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Personal F-Droid Server

I have recently added a few Android devices to my household. The first one was a new phone for my daughter, which replaced the little pay-as-you-go phone that she did have. The second device was a Nabi tablet for the kids to share. (and as a bonus for me, the screen on my tablet stays much cleaner these days.) On my daughters phone, I don't want to tie a google account to the phone. Actually, I'd like to root it and leave the google crap off the phone. And the Nabi tablet doesn't have any google stuff on it at all. For the most part, this is all a great thing, except for a few specific apps that can only be gotten on the market. On both devices, I've installed the Amazon app store, the F-Droid client app and the Humble Bundle app. Between these three sources, I've installed plenty of games to keep them occupied. I've also side loaded a few apps/games off the market by downloading them onto my phone/tablet, backing them up and uploading the apks to my Owncloud. This has worked quite well but, it could be a lit…

Simple Editing of the Simple Last.fm Scrobbler

I recently installed a GNU FM instance to scrobble my listened tracks to. Over the past four years, I've mostly used last.fm just for the data collection to see what my listening habits are like. And considering I like to control my own data, GNU FM is a perfect fit for me. The only issue with running your own GNU FM server is that client support is really lacking. While you'll find quite a lot of last.fm clients, a few libre.fm (which is powered by GNU FM) clients, there aren't many that support a personal server. For the most part though, this isn't an issue for me. I use MPD for the majority of the time and the client that I use (mpdscribble) allows for personal servers. The other times that I listen to music, I generally use VLC or the native Android music player (Apollo on Cyanogenmod). If you dig into the settings in VLC, you can easily point it where ever you need to. However, with Android, I couldn't find anything that would work for me. The only option that I found was to add an entry to my hosts…

Google Music Beta Review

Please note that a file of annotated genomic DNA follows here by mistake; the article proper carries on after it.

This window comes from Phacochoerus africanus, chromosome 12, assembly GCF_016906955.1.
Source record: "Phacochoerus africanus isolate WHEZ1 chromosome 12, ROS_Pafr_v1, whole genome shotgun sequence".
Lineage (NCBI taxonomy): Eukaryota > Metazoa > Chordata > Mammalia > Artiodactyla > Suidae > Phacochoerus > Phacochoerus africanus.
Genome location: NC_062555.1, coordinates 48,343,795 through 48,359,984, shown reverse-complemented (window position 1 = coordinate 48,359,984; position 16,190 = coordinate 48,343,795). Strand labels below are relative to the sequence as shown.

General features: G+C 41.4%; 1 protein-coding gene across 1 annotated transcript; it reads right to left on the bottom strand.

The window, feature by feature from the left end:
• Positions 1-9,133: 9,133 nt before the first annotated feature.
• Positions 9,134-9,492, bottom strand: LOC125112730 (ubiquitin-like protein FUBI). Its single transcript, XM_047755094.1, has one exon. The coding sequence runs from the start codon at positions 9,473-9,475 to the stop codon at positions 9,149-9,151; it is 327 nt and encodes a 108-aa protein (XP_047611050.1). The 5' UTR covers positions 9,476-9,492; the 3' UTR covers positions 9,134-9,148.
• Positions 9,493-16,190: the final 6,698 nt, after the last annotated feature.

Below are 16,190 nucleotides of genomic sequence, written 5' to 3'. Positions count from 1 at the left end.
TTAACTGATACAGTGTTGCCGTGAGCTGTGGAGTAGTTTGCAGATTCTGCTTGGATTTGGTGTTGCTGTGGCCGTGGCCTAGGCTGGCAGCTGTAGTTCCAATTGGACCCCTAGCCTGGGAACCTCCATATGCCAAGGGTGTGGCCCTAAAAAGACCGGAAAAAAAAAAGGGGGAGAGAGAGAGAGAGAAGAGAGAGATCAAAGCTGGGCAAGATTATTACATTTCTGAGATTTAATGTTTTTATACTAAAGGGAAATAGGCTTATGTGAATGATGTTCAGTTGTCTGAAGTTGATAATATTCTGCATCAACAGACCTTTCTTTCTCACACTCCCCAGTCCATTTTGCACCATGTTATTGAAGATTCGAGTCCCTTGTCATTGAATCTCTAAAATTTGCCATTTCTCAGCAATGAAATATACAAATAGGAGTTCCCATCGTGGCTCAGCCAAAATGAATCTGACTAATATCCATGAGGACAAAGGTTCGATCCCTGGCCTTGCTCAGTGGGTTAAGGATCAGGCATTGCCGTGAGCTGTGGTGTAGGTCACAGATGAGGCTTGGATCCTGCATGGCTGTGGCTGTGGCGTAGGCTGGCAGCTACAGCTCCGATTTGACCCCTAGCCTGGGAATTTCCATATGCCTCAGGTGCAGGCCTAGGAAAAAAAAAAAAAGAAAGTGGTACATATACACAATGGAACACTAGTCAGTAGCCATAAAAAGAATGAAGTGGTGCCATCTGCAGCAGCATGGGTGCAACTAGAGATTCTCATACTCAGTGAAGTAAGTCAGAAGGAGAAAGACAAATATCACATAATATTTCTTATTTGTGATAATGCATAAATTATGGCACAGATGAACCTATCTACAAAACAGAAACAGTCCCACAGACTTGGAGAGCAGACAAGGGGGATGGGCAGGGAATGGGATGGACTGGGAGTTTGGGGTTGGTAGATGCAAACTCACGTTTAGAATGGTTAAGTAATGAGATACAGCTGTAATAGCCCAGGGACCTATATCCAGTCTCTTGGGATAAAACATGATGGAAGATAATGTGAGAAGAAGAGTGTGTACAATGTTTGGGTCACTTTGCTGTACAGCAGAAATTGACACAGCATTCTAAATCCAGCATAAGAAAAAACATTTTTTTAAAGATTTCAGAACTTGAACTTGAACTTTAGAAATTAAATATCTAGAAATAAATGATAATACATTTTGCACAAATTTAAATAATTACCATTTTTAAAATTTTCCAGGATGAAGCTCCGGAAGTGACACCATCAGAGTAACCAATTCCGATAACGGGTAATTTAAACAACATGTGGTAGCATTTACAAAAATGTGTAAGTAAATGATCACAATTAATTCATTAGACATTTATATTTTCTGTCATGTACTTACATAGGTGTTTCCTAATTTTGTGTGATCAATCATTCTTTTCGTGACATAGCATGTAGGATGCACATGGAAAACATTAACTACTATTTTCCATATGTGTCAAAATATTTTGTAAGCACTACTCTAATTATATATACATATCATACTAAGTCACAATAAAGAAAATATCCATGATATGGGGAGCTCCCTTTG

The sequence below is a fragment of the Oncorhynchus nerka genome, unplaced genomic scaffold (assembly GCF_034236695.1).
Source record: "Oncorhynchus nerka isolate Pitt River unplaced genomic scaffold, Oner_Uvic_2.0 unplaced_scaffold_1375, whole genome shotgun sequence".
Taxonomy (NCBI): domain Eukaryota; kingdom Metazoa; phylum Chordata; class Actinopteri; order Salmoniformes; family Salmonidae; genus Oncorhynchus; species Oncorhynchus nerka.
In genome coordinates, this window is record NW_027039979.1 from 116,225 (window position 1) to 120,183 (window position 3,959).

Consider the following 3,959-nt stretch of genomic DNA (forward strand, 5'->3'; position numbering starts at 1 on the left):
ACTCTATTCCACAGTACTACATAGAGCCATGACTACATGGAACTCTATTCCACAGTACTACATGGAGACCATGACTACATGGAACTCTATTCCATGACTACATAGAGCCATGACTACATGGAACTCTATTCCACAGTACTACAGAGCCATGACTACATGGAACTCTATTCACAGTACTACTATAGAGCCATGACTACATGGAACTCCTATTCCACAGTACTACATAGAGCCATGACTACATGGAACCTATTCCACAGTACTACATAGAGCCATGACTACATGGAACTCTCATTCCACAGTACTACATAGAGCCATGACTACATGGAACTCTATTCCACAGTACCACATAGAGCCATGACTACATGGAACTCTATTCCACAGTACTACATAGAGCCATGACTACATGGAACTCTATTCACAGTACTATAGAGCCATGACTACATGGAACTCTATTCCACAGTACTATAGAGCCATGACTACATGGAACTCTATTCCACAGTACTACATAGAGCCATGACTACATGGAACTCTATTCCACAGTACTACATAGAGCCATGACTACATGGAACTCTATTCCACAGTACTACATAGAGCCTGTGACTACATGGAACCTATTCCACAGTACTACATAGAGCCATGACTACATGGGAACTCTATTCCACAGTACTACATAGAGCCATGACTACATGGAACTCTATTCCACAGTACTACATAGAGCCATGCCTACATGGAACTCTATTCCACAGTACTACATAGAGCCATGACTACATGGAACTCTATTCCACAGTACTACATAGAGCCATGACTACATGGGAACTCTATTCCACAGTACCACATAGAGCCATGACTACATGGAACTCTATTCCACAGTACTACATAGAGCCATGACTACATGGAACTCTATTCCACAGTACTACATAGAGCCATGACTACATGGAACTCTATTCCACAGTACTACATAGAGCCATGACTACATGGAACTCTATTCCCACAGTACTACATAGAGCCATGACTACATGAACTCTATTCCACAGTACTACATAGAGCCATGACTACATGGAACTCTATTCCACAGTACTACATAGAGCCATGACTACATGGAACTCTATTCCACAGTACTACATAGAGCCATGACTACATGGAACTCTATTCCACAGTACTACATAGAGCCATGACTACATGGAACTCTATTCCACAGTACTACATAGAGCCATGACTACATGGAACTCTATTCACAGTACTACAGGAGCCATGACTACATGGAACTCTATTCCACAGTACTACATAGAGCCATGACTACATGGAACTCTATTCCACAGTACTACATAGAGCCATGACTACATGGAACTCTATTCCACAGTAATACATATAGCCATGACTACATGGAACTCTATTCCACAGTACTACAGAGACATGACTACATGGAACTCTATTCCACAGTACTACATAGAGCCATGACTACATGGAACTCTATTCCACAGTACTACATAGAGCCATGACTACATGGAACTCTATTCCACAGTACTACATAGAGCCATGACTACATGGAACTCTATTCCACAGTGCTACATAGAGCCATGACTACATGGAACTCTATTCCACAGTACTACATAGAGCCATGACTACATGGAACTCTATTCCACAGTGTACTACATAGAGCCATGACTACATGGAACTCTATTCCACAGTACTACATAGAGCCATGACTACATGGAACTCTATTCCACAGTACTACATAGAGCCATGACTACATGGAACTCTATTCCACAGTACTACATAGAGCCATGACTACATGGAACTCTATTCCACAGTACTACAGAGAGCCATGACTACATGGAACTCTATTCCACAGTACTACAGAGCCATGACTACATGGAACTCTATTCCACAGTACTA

Here’s the #ToThePoint review: It works really damn well. And here’s the “Would he just get to the damn point” review: Yes, I know. This is a review of a beta product. Many things may change. Many people cannot access it yet. So sue me. Look at this as a point in time overview. Now that there is a proper Linux client for Google Music, I can finally properly use the service. Prior to the Linux client release, the only option to run it on Linux was under WINE. And I find that running anything under WINE to be quite #suboptimal.1 The complete service consists of a desktop client, a web-app and an Android app all designed to move your music collection to the cloud and be available anywhere you happen to find yourself. On the Desktop: The Linux version of the Music Manager comes in both .deb’s and .rpm’s, x86 and x86_64 flavors. My initial install was on my CrunchBang desktop machine, as this is where I’ll be doing the majority of the uploading from. I also installed it on my EeePC, both under CrunchBang…

ISS Sighting

I recently was able to catch a glimpse of the International Space Station as it flew overhead. Actually, not just once but twice within two nights with the potential of seeing it each of the next four evenings. It’s quite cool watching it blast across the sky considering it flies at 17,000+ mph with an average altitude of 173 mi.1 A few of the tools I use to catch a glimpse: The Sighting Opportunities feed is a good place to start as it will give you times, duration and location to see ISS. Stellarium is a fantastic piece of open source software that turns your computer into your own personal planetarium. With it, I can take my EeePC outside and have a nearly realtime view of the location of ISS. That way I can see when it’ll be above the horizon. The Android app Satellite AR uses the compass, GPS and camera on your device to show you locations of satellites by using augmented reality. And of course, my trusty Canon 40D to capture this image: The shots I took aren’t perfect but hey, I’ve got a few more oppo…

UberMusic

I just tried out a Alpha version 7 of UberMusic for Android. Aside from the fact that it has the word Uber in it. (Sorry, I just don’t find the use of ‘uber’ very cool). And the fact that this player is designed to mimic the look of WP7 and/or the Zune media player. It is a very slick looking music player. The transitions between the screens are very smooth, even on my somewhat underpowered HTC Aria (currently running CM7 nightly from 2011.06.05). A few of the options available include being able to choose which ‘tabs’ show on the main selection screen. (ie. Artists, Albums, Songs, etc.), disable the Android lockscreen when the Now Playing screen is visible and Last.fm scrobbling, among others. Navigation on this player is as easy as a swipe as you might expect and above all, it plays tunes. Grab the current Alpha while you can at http://www.ubermusic.com/. It has an expiration date of July 15th after which there may be a paid version on the Android market. Not certain what price will be asked but, give…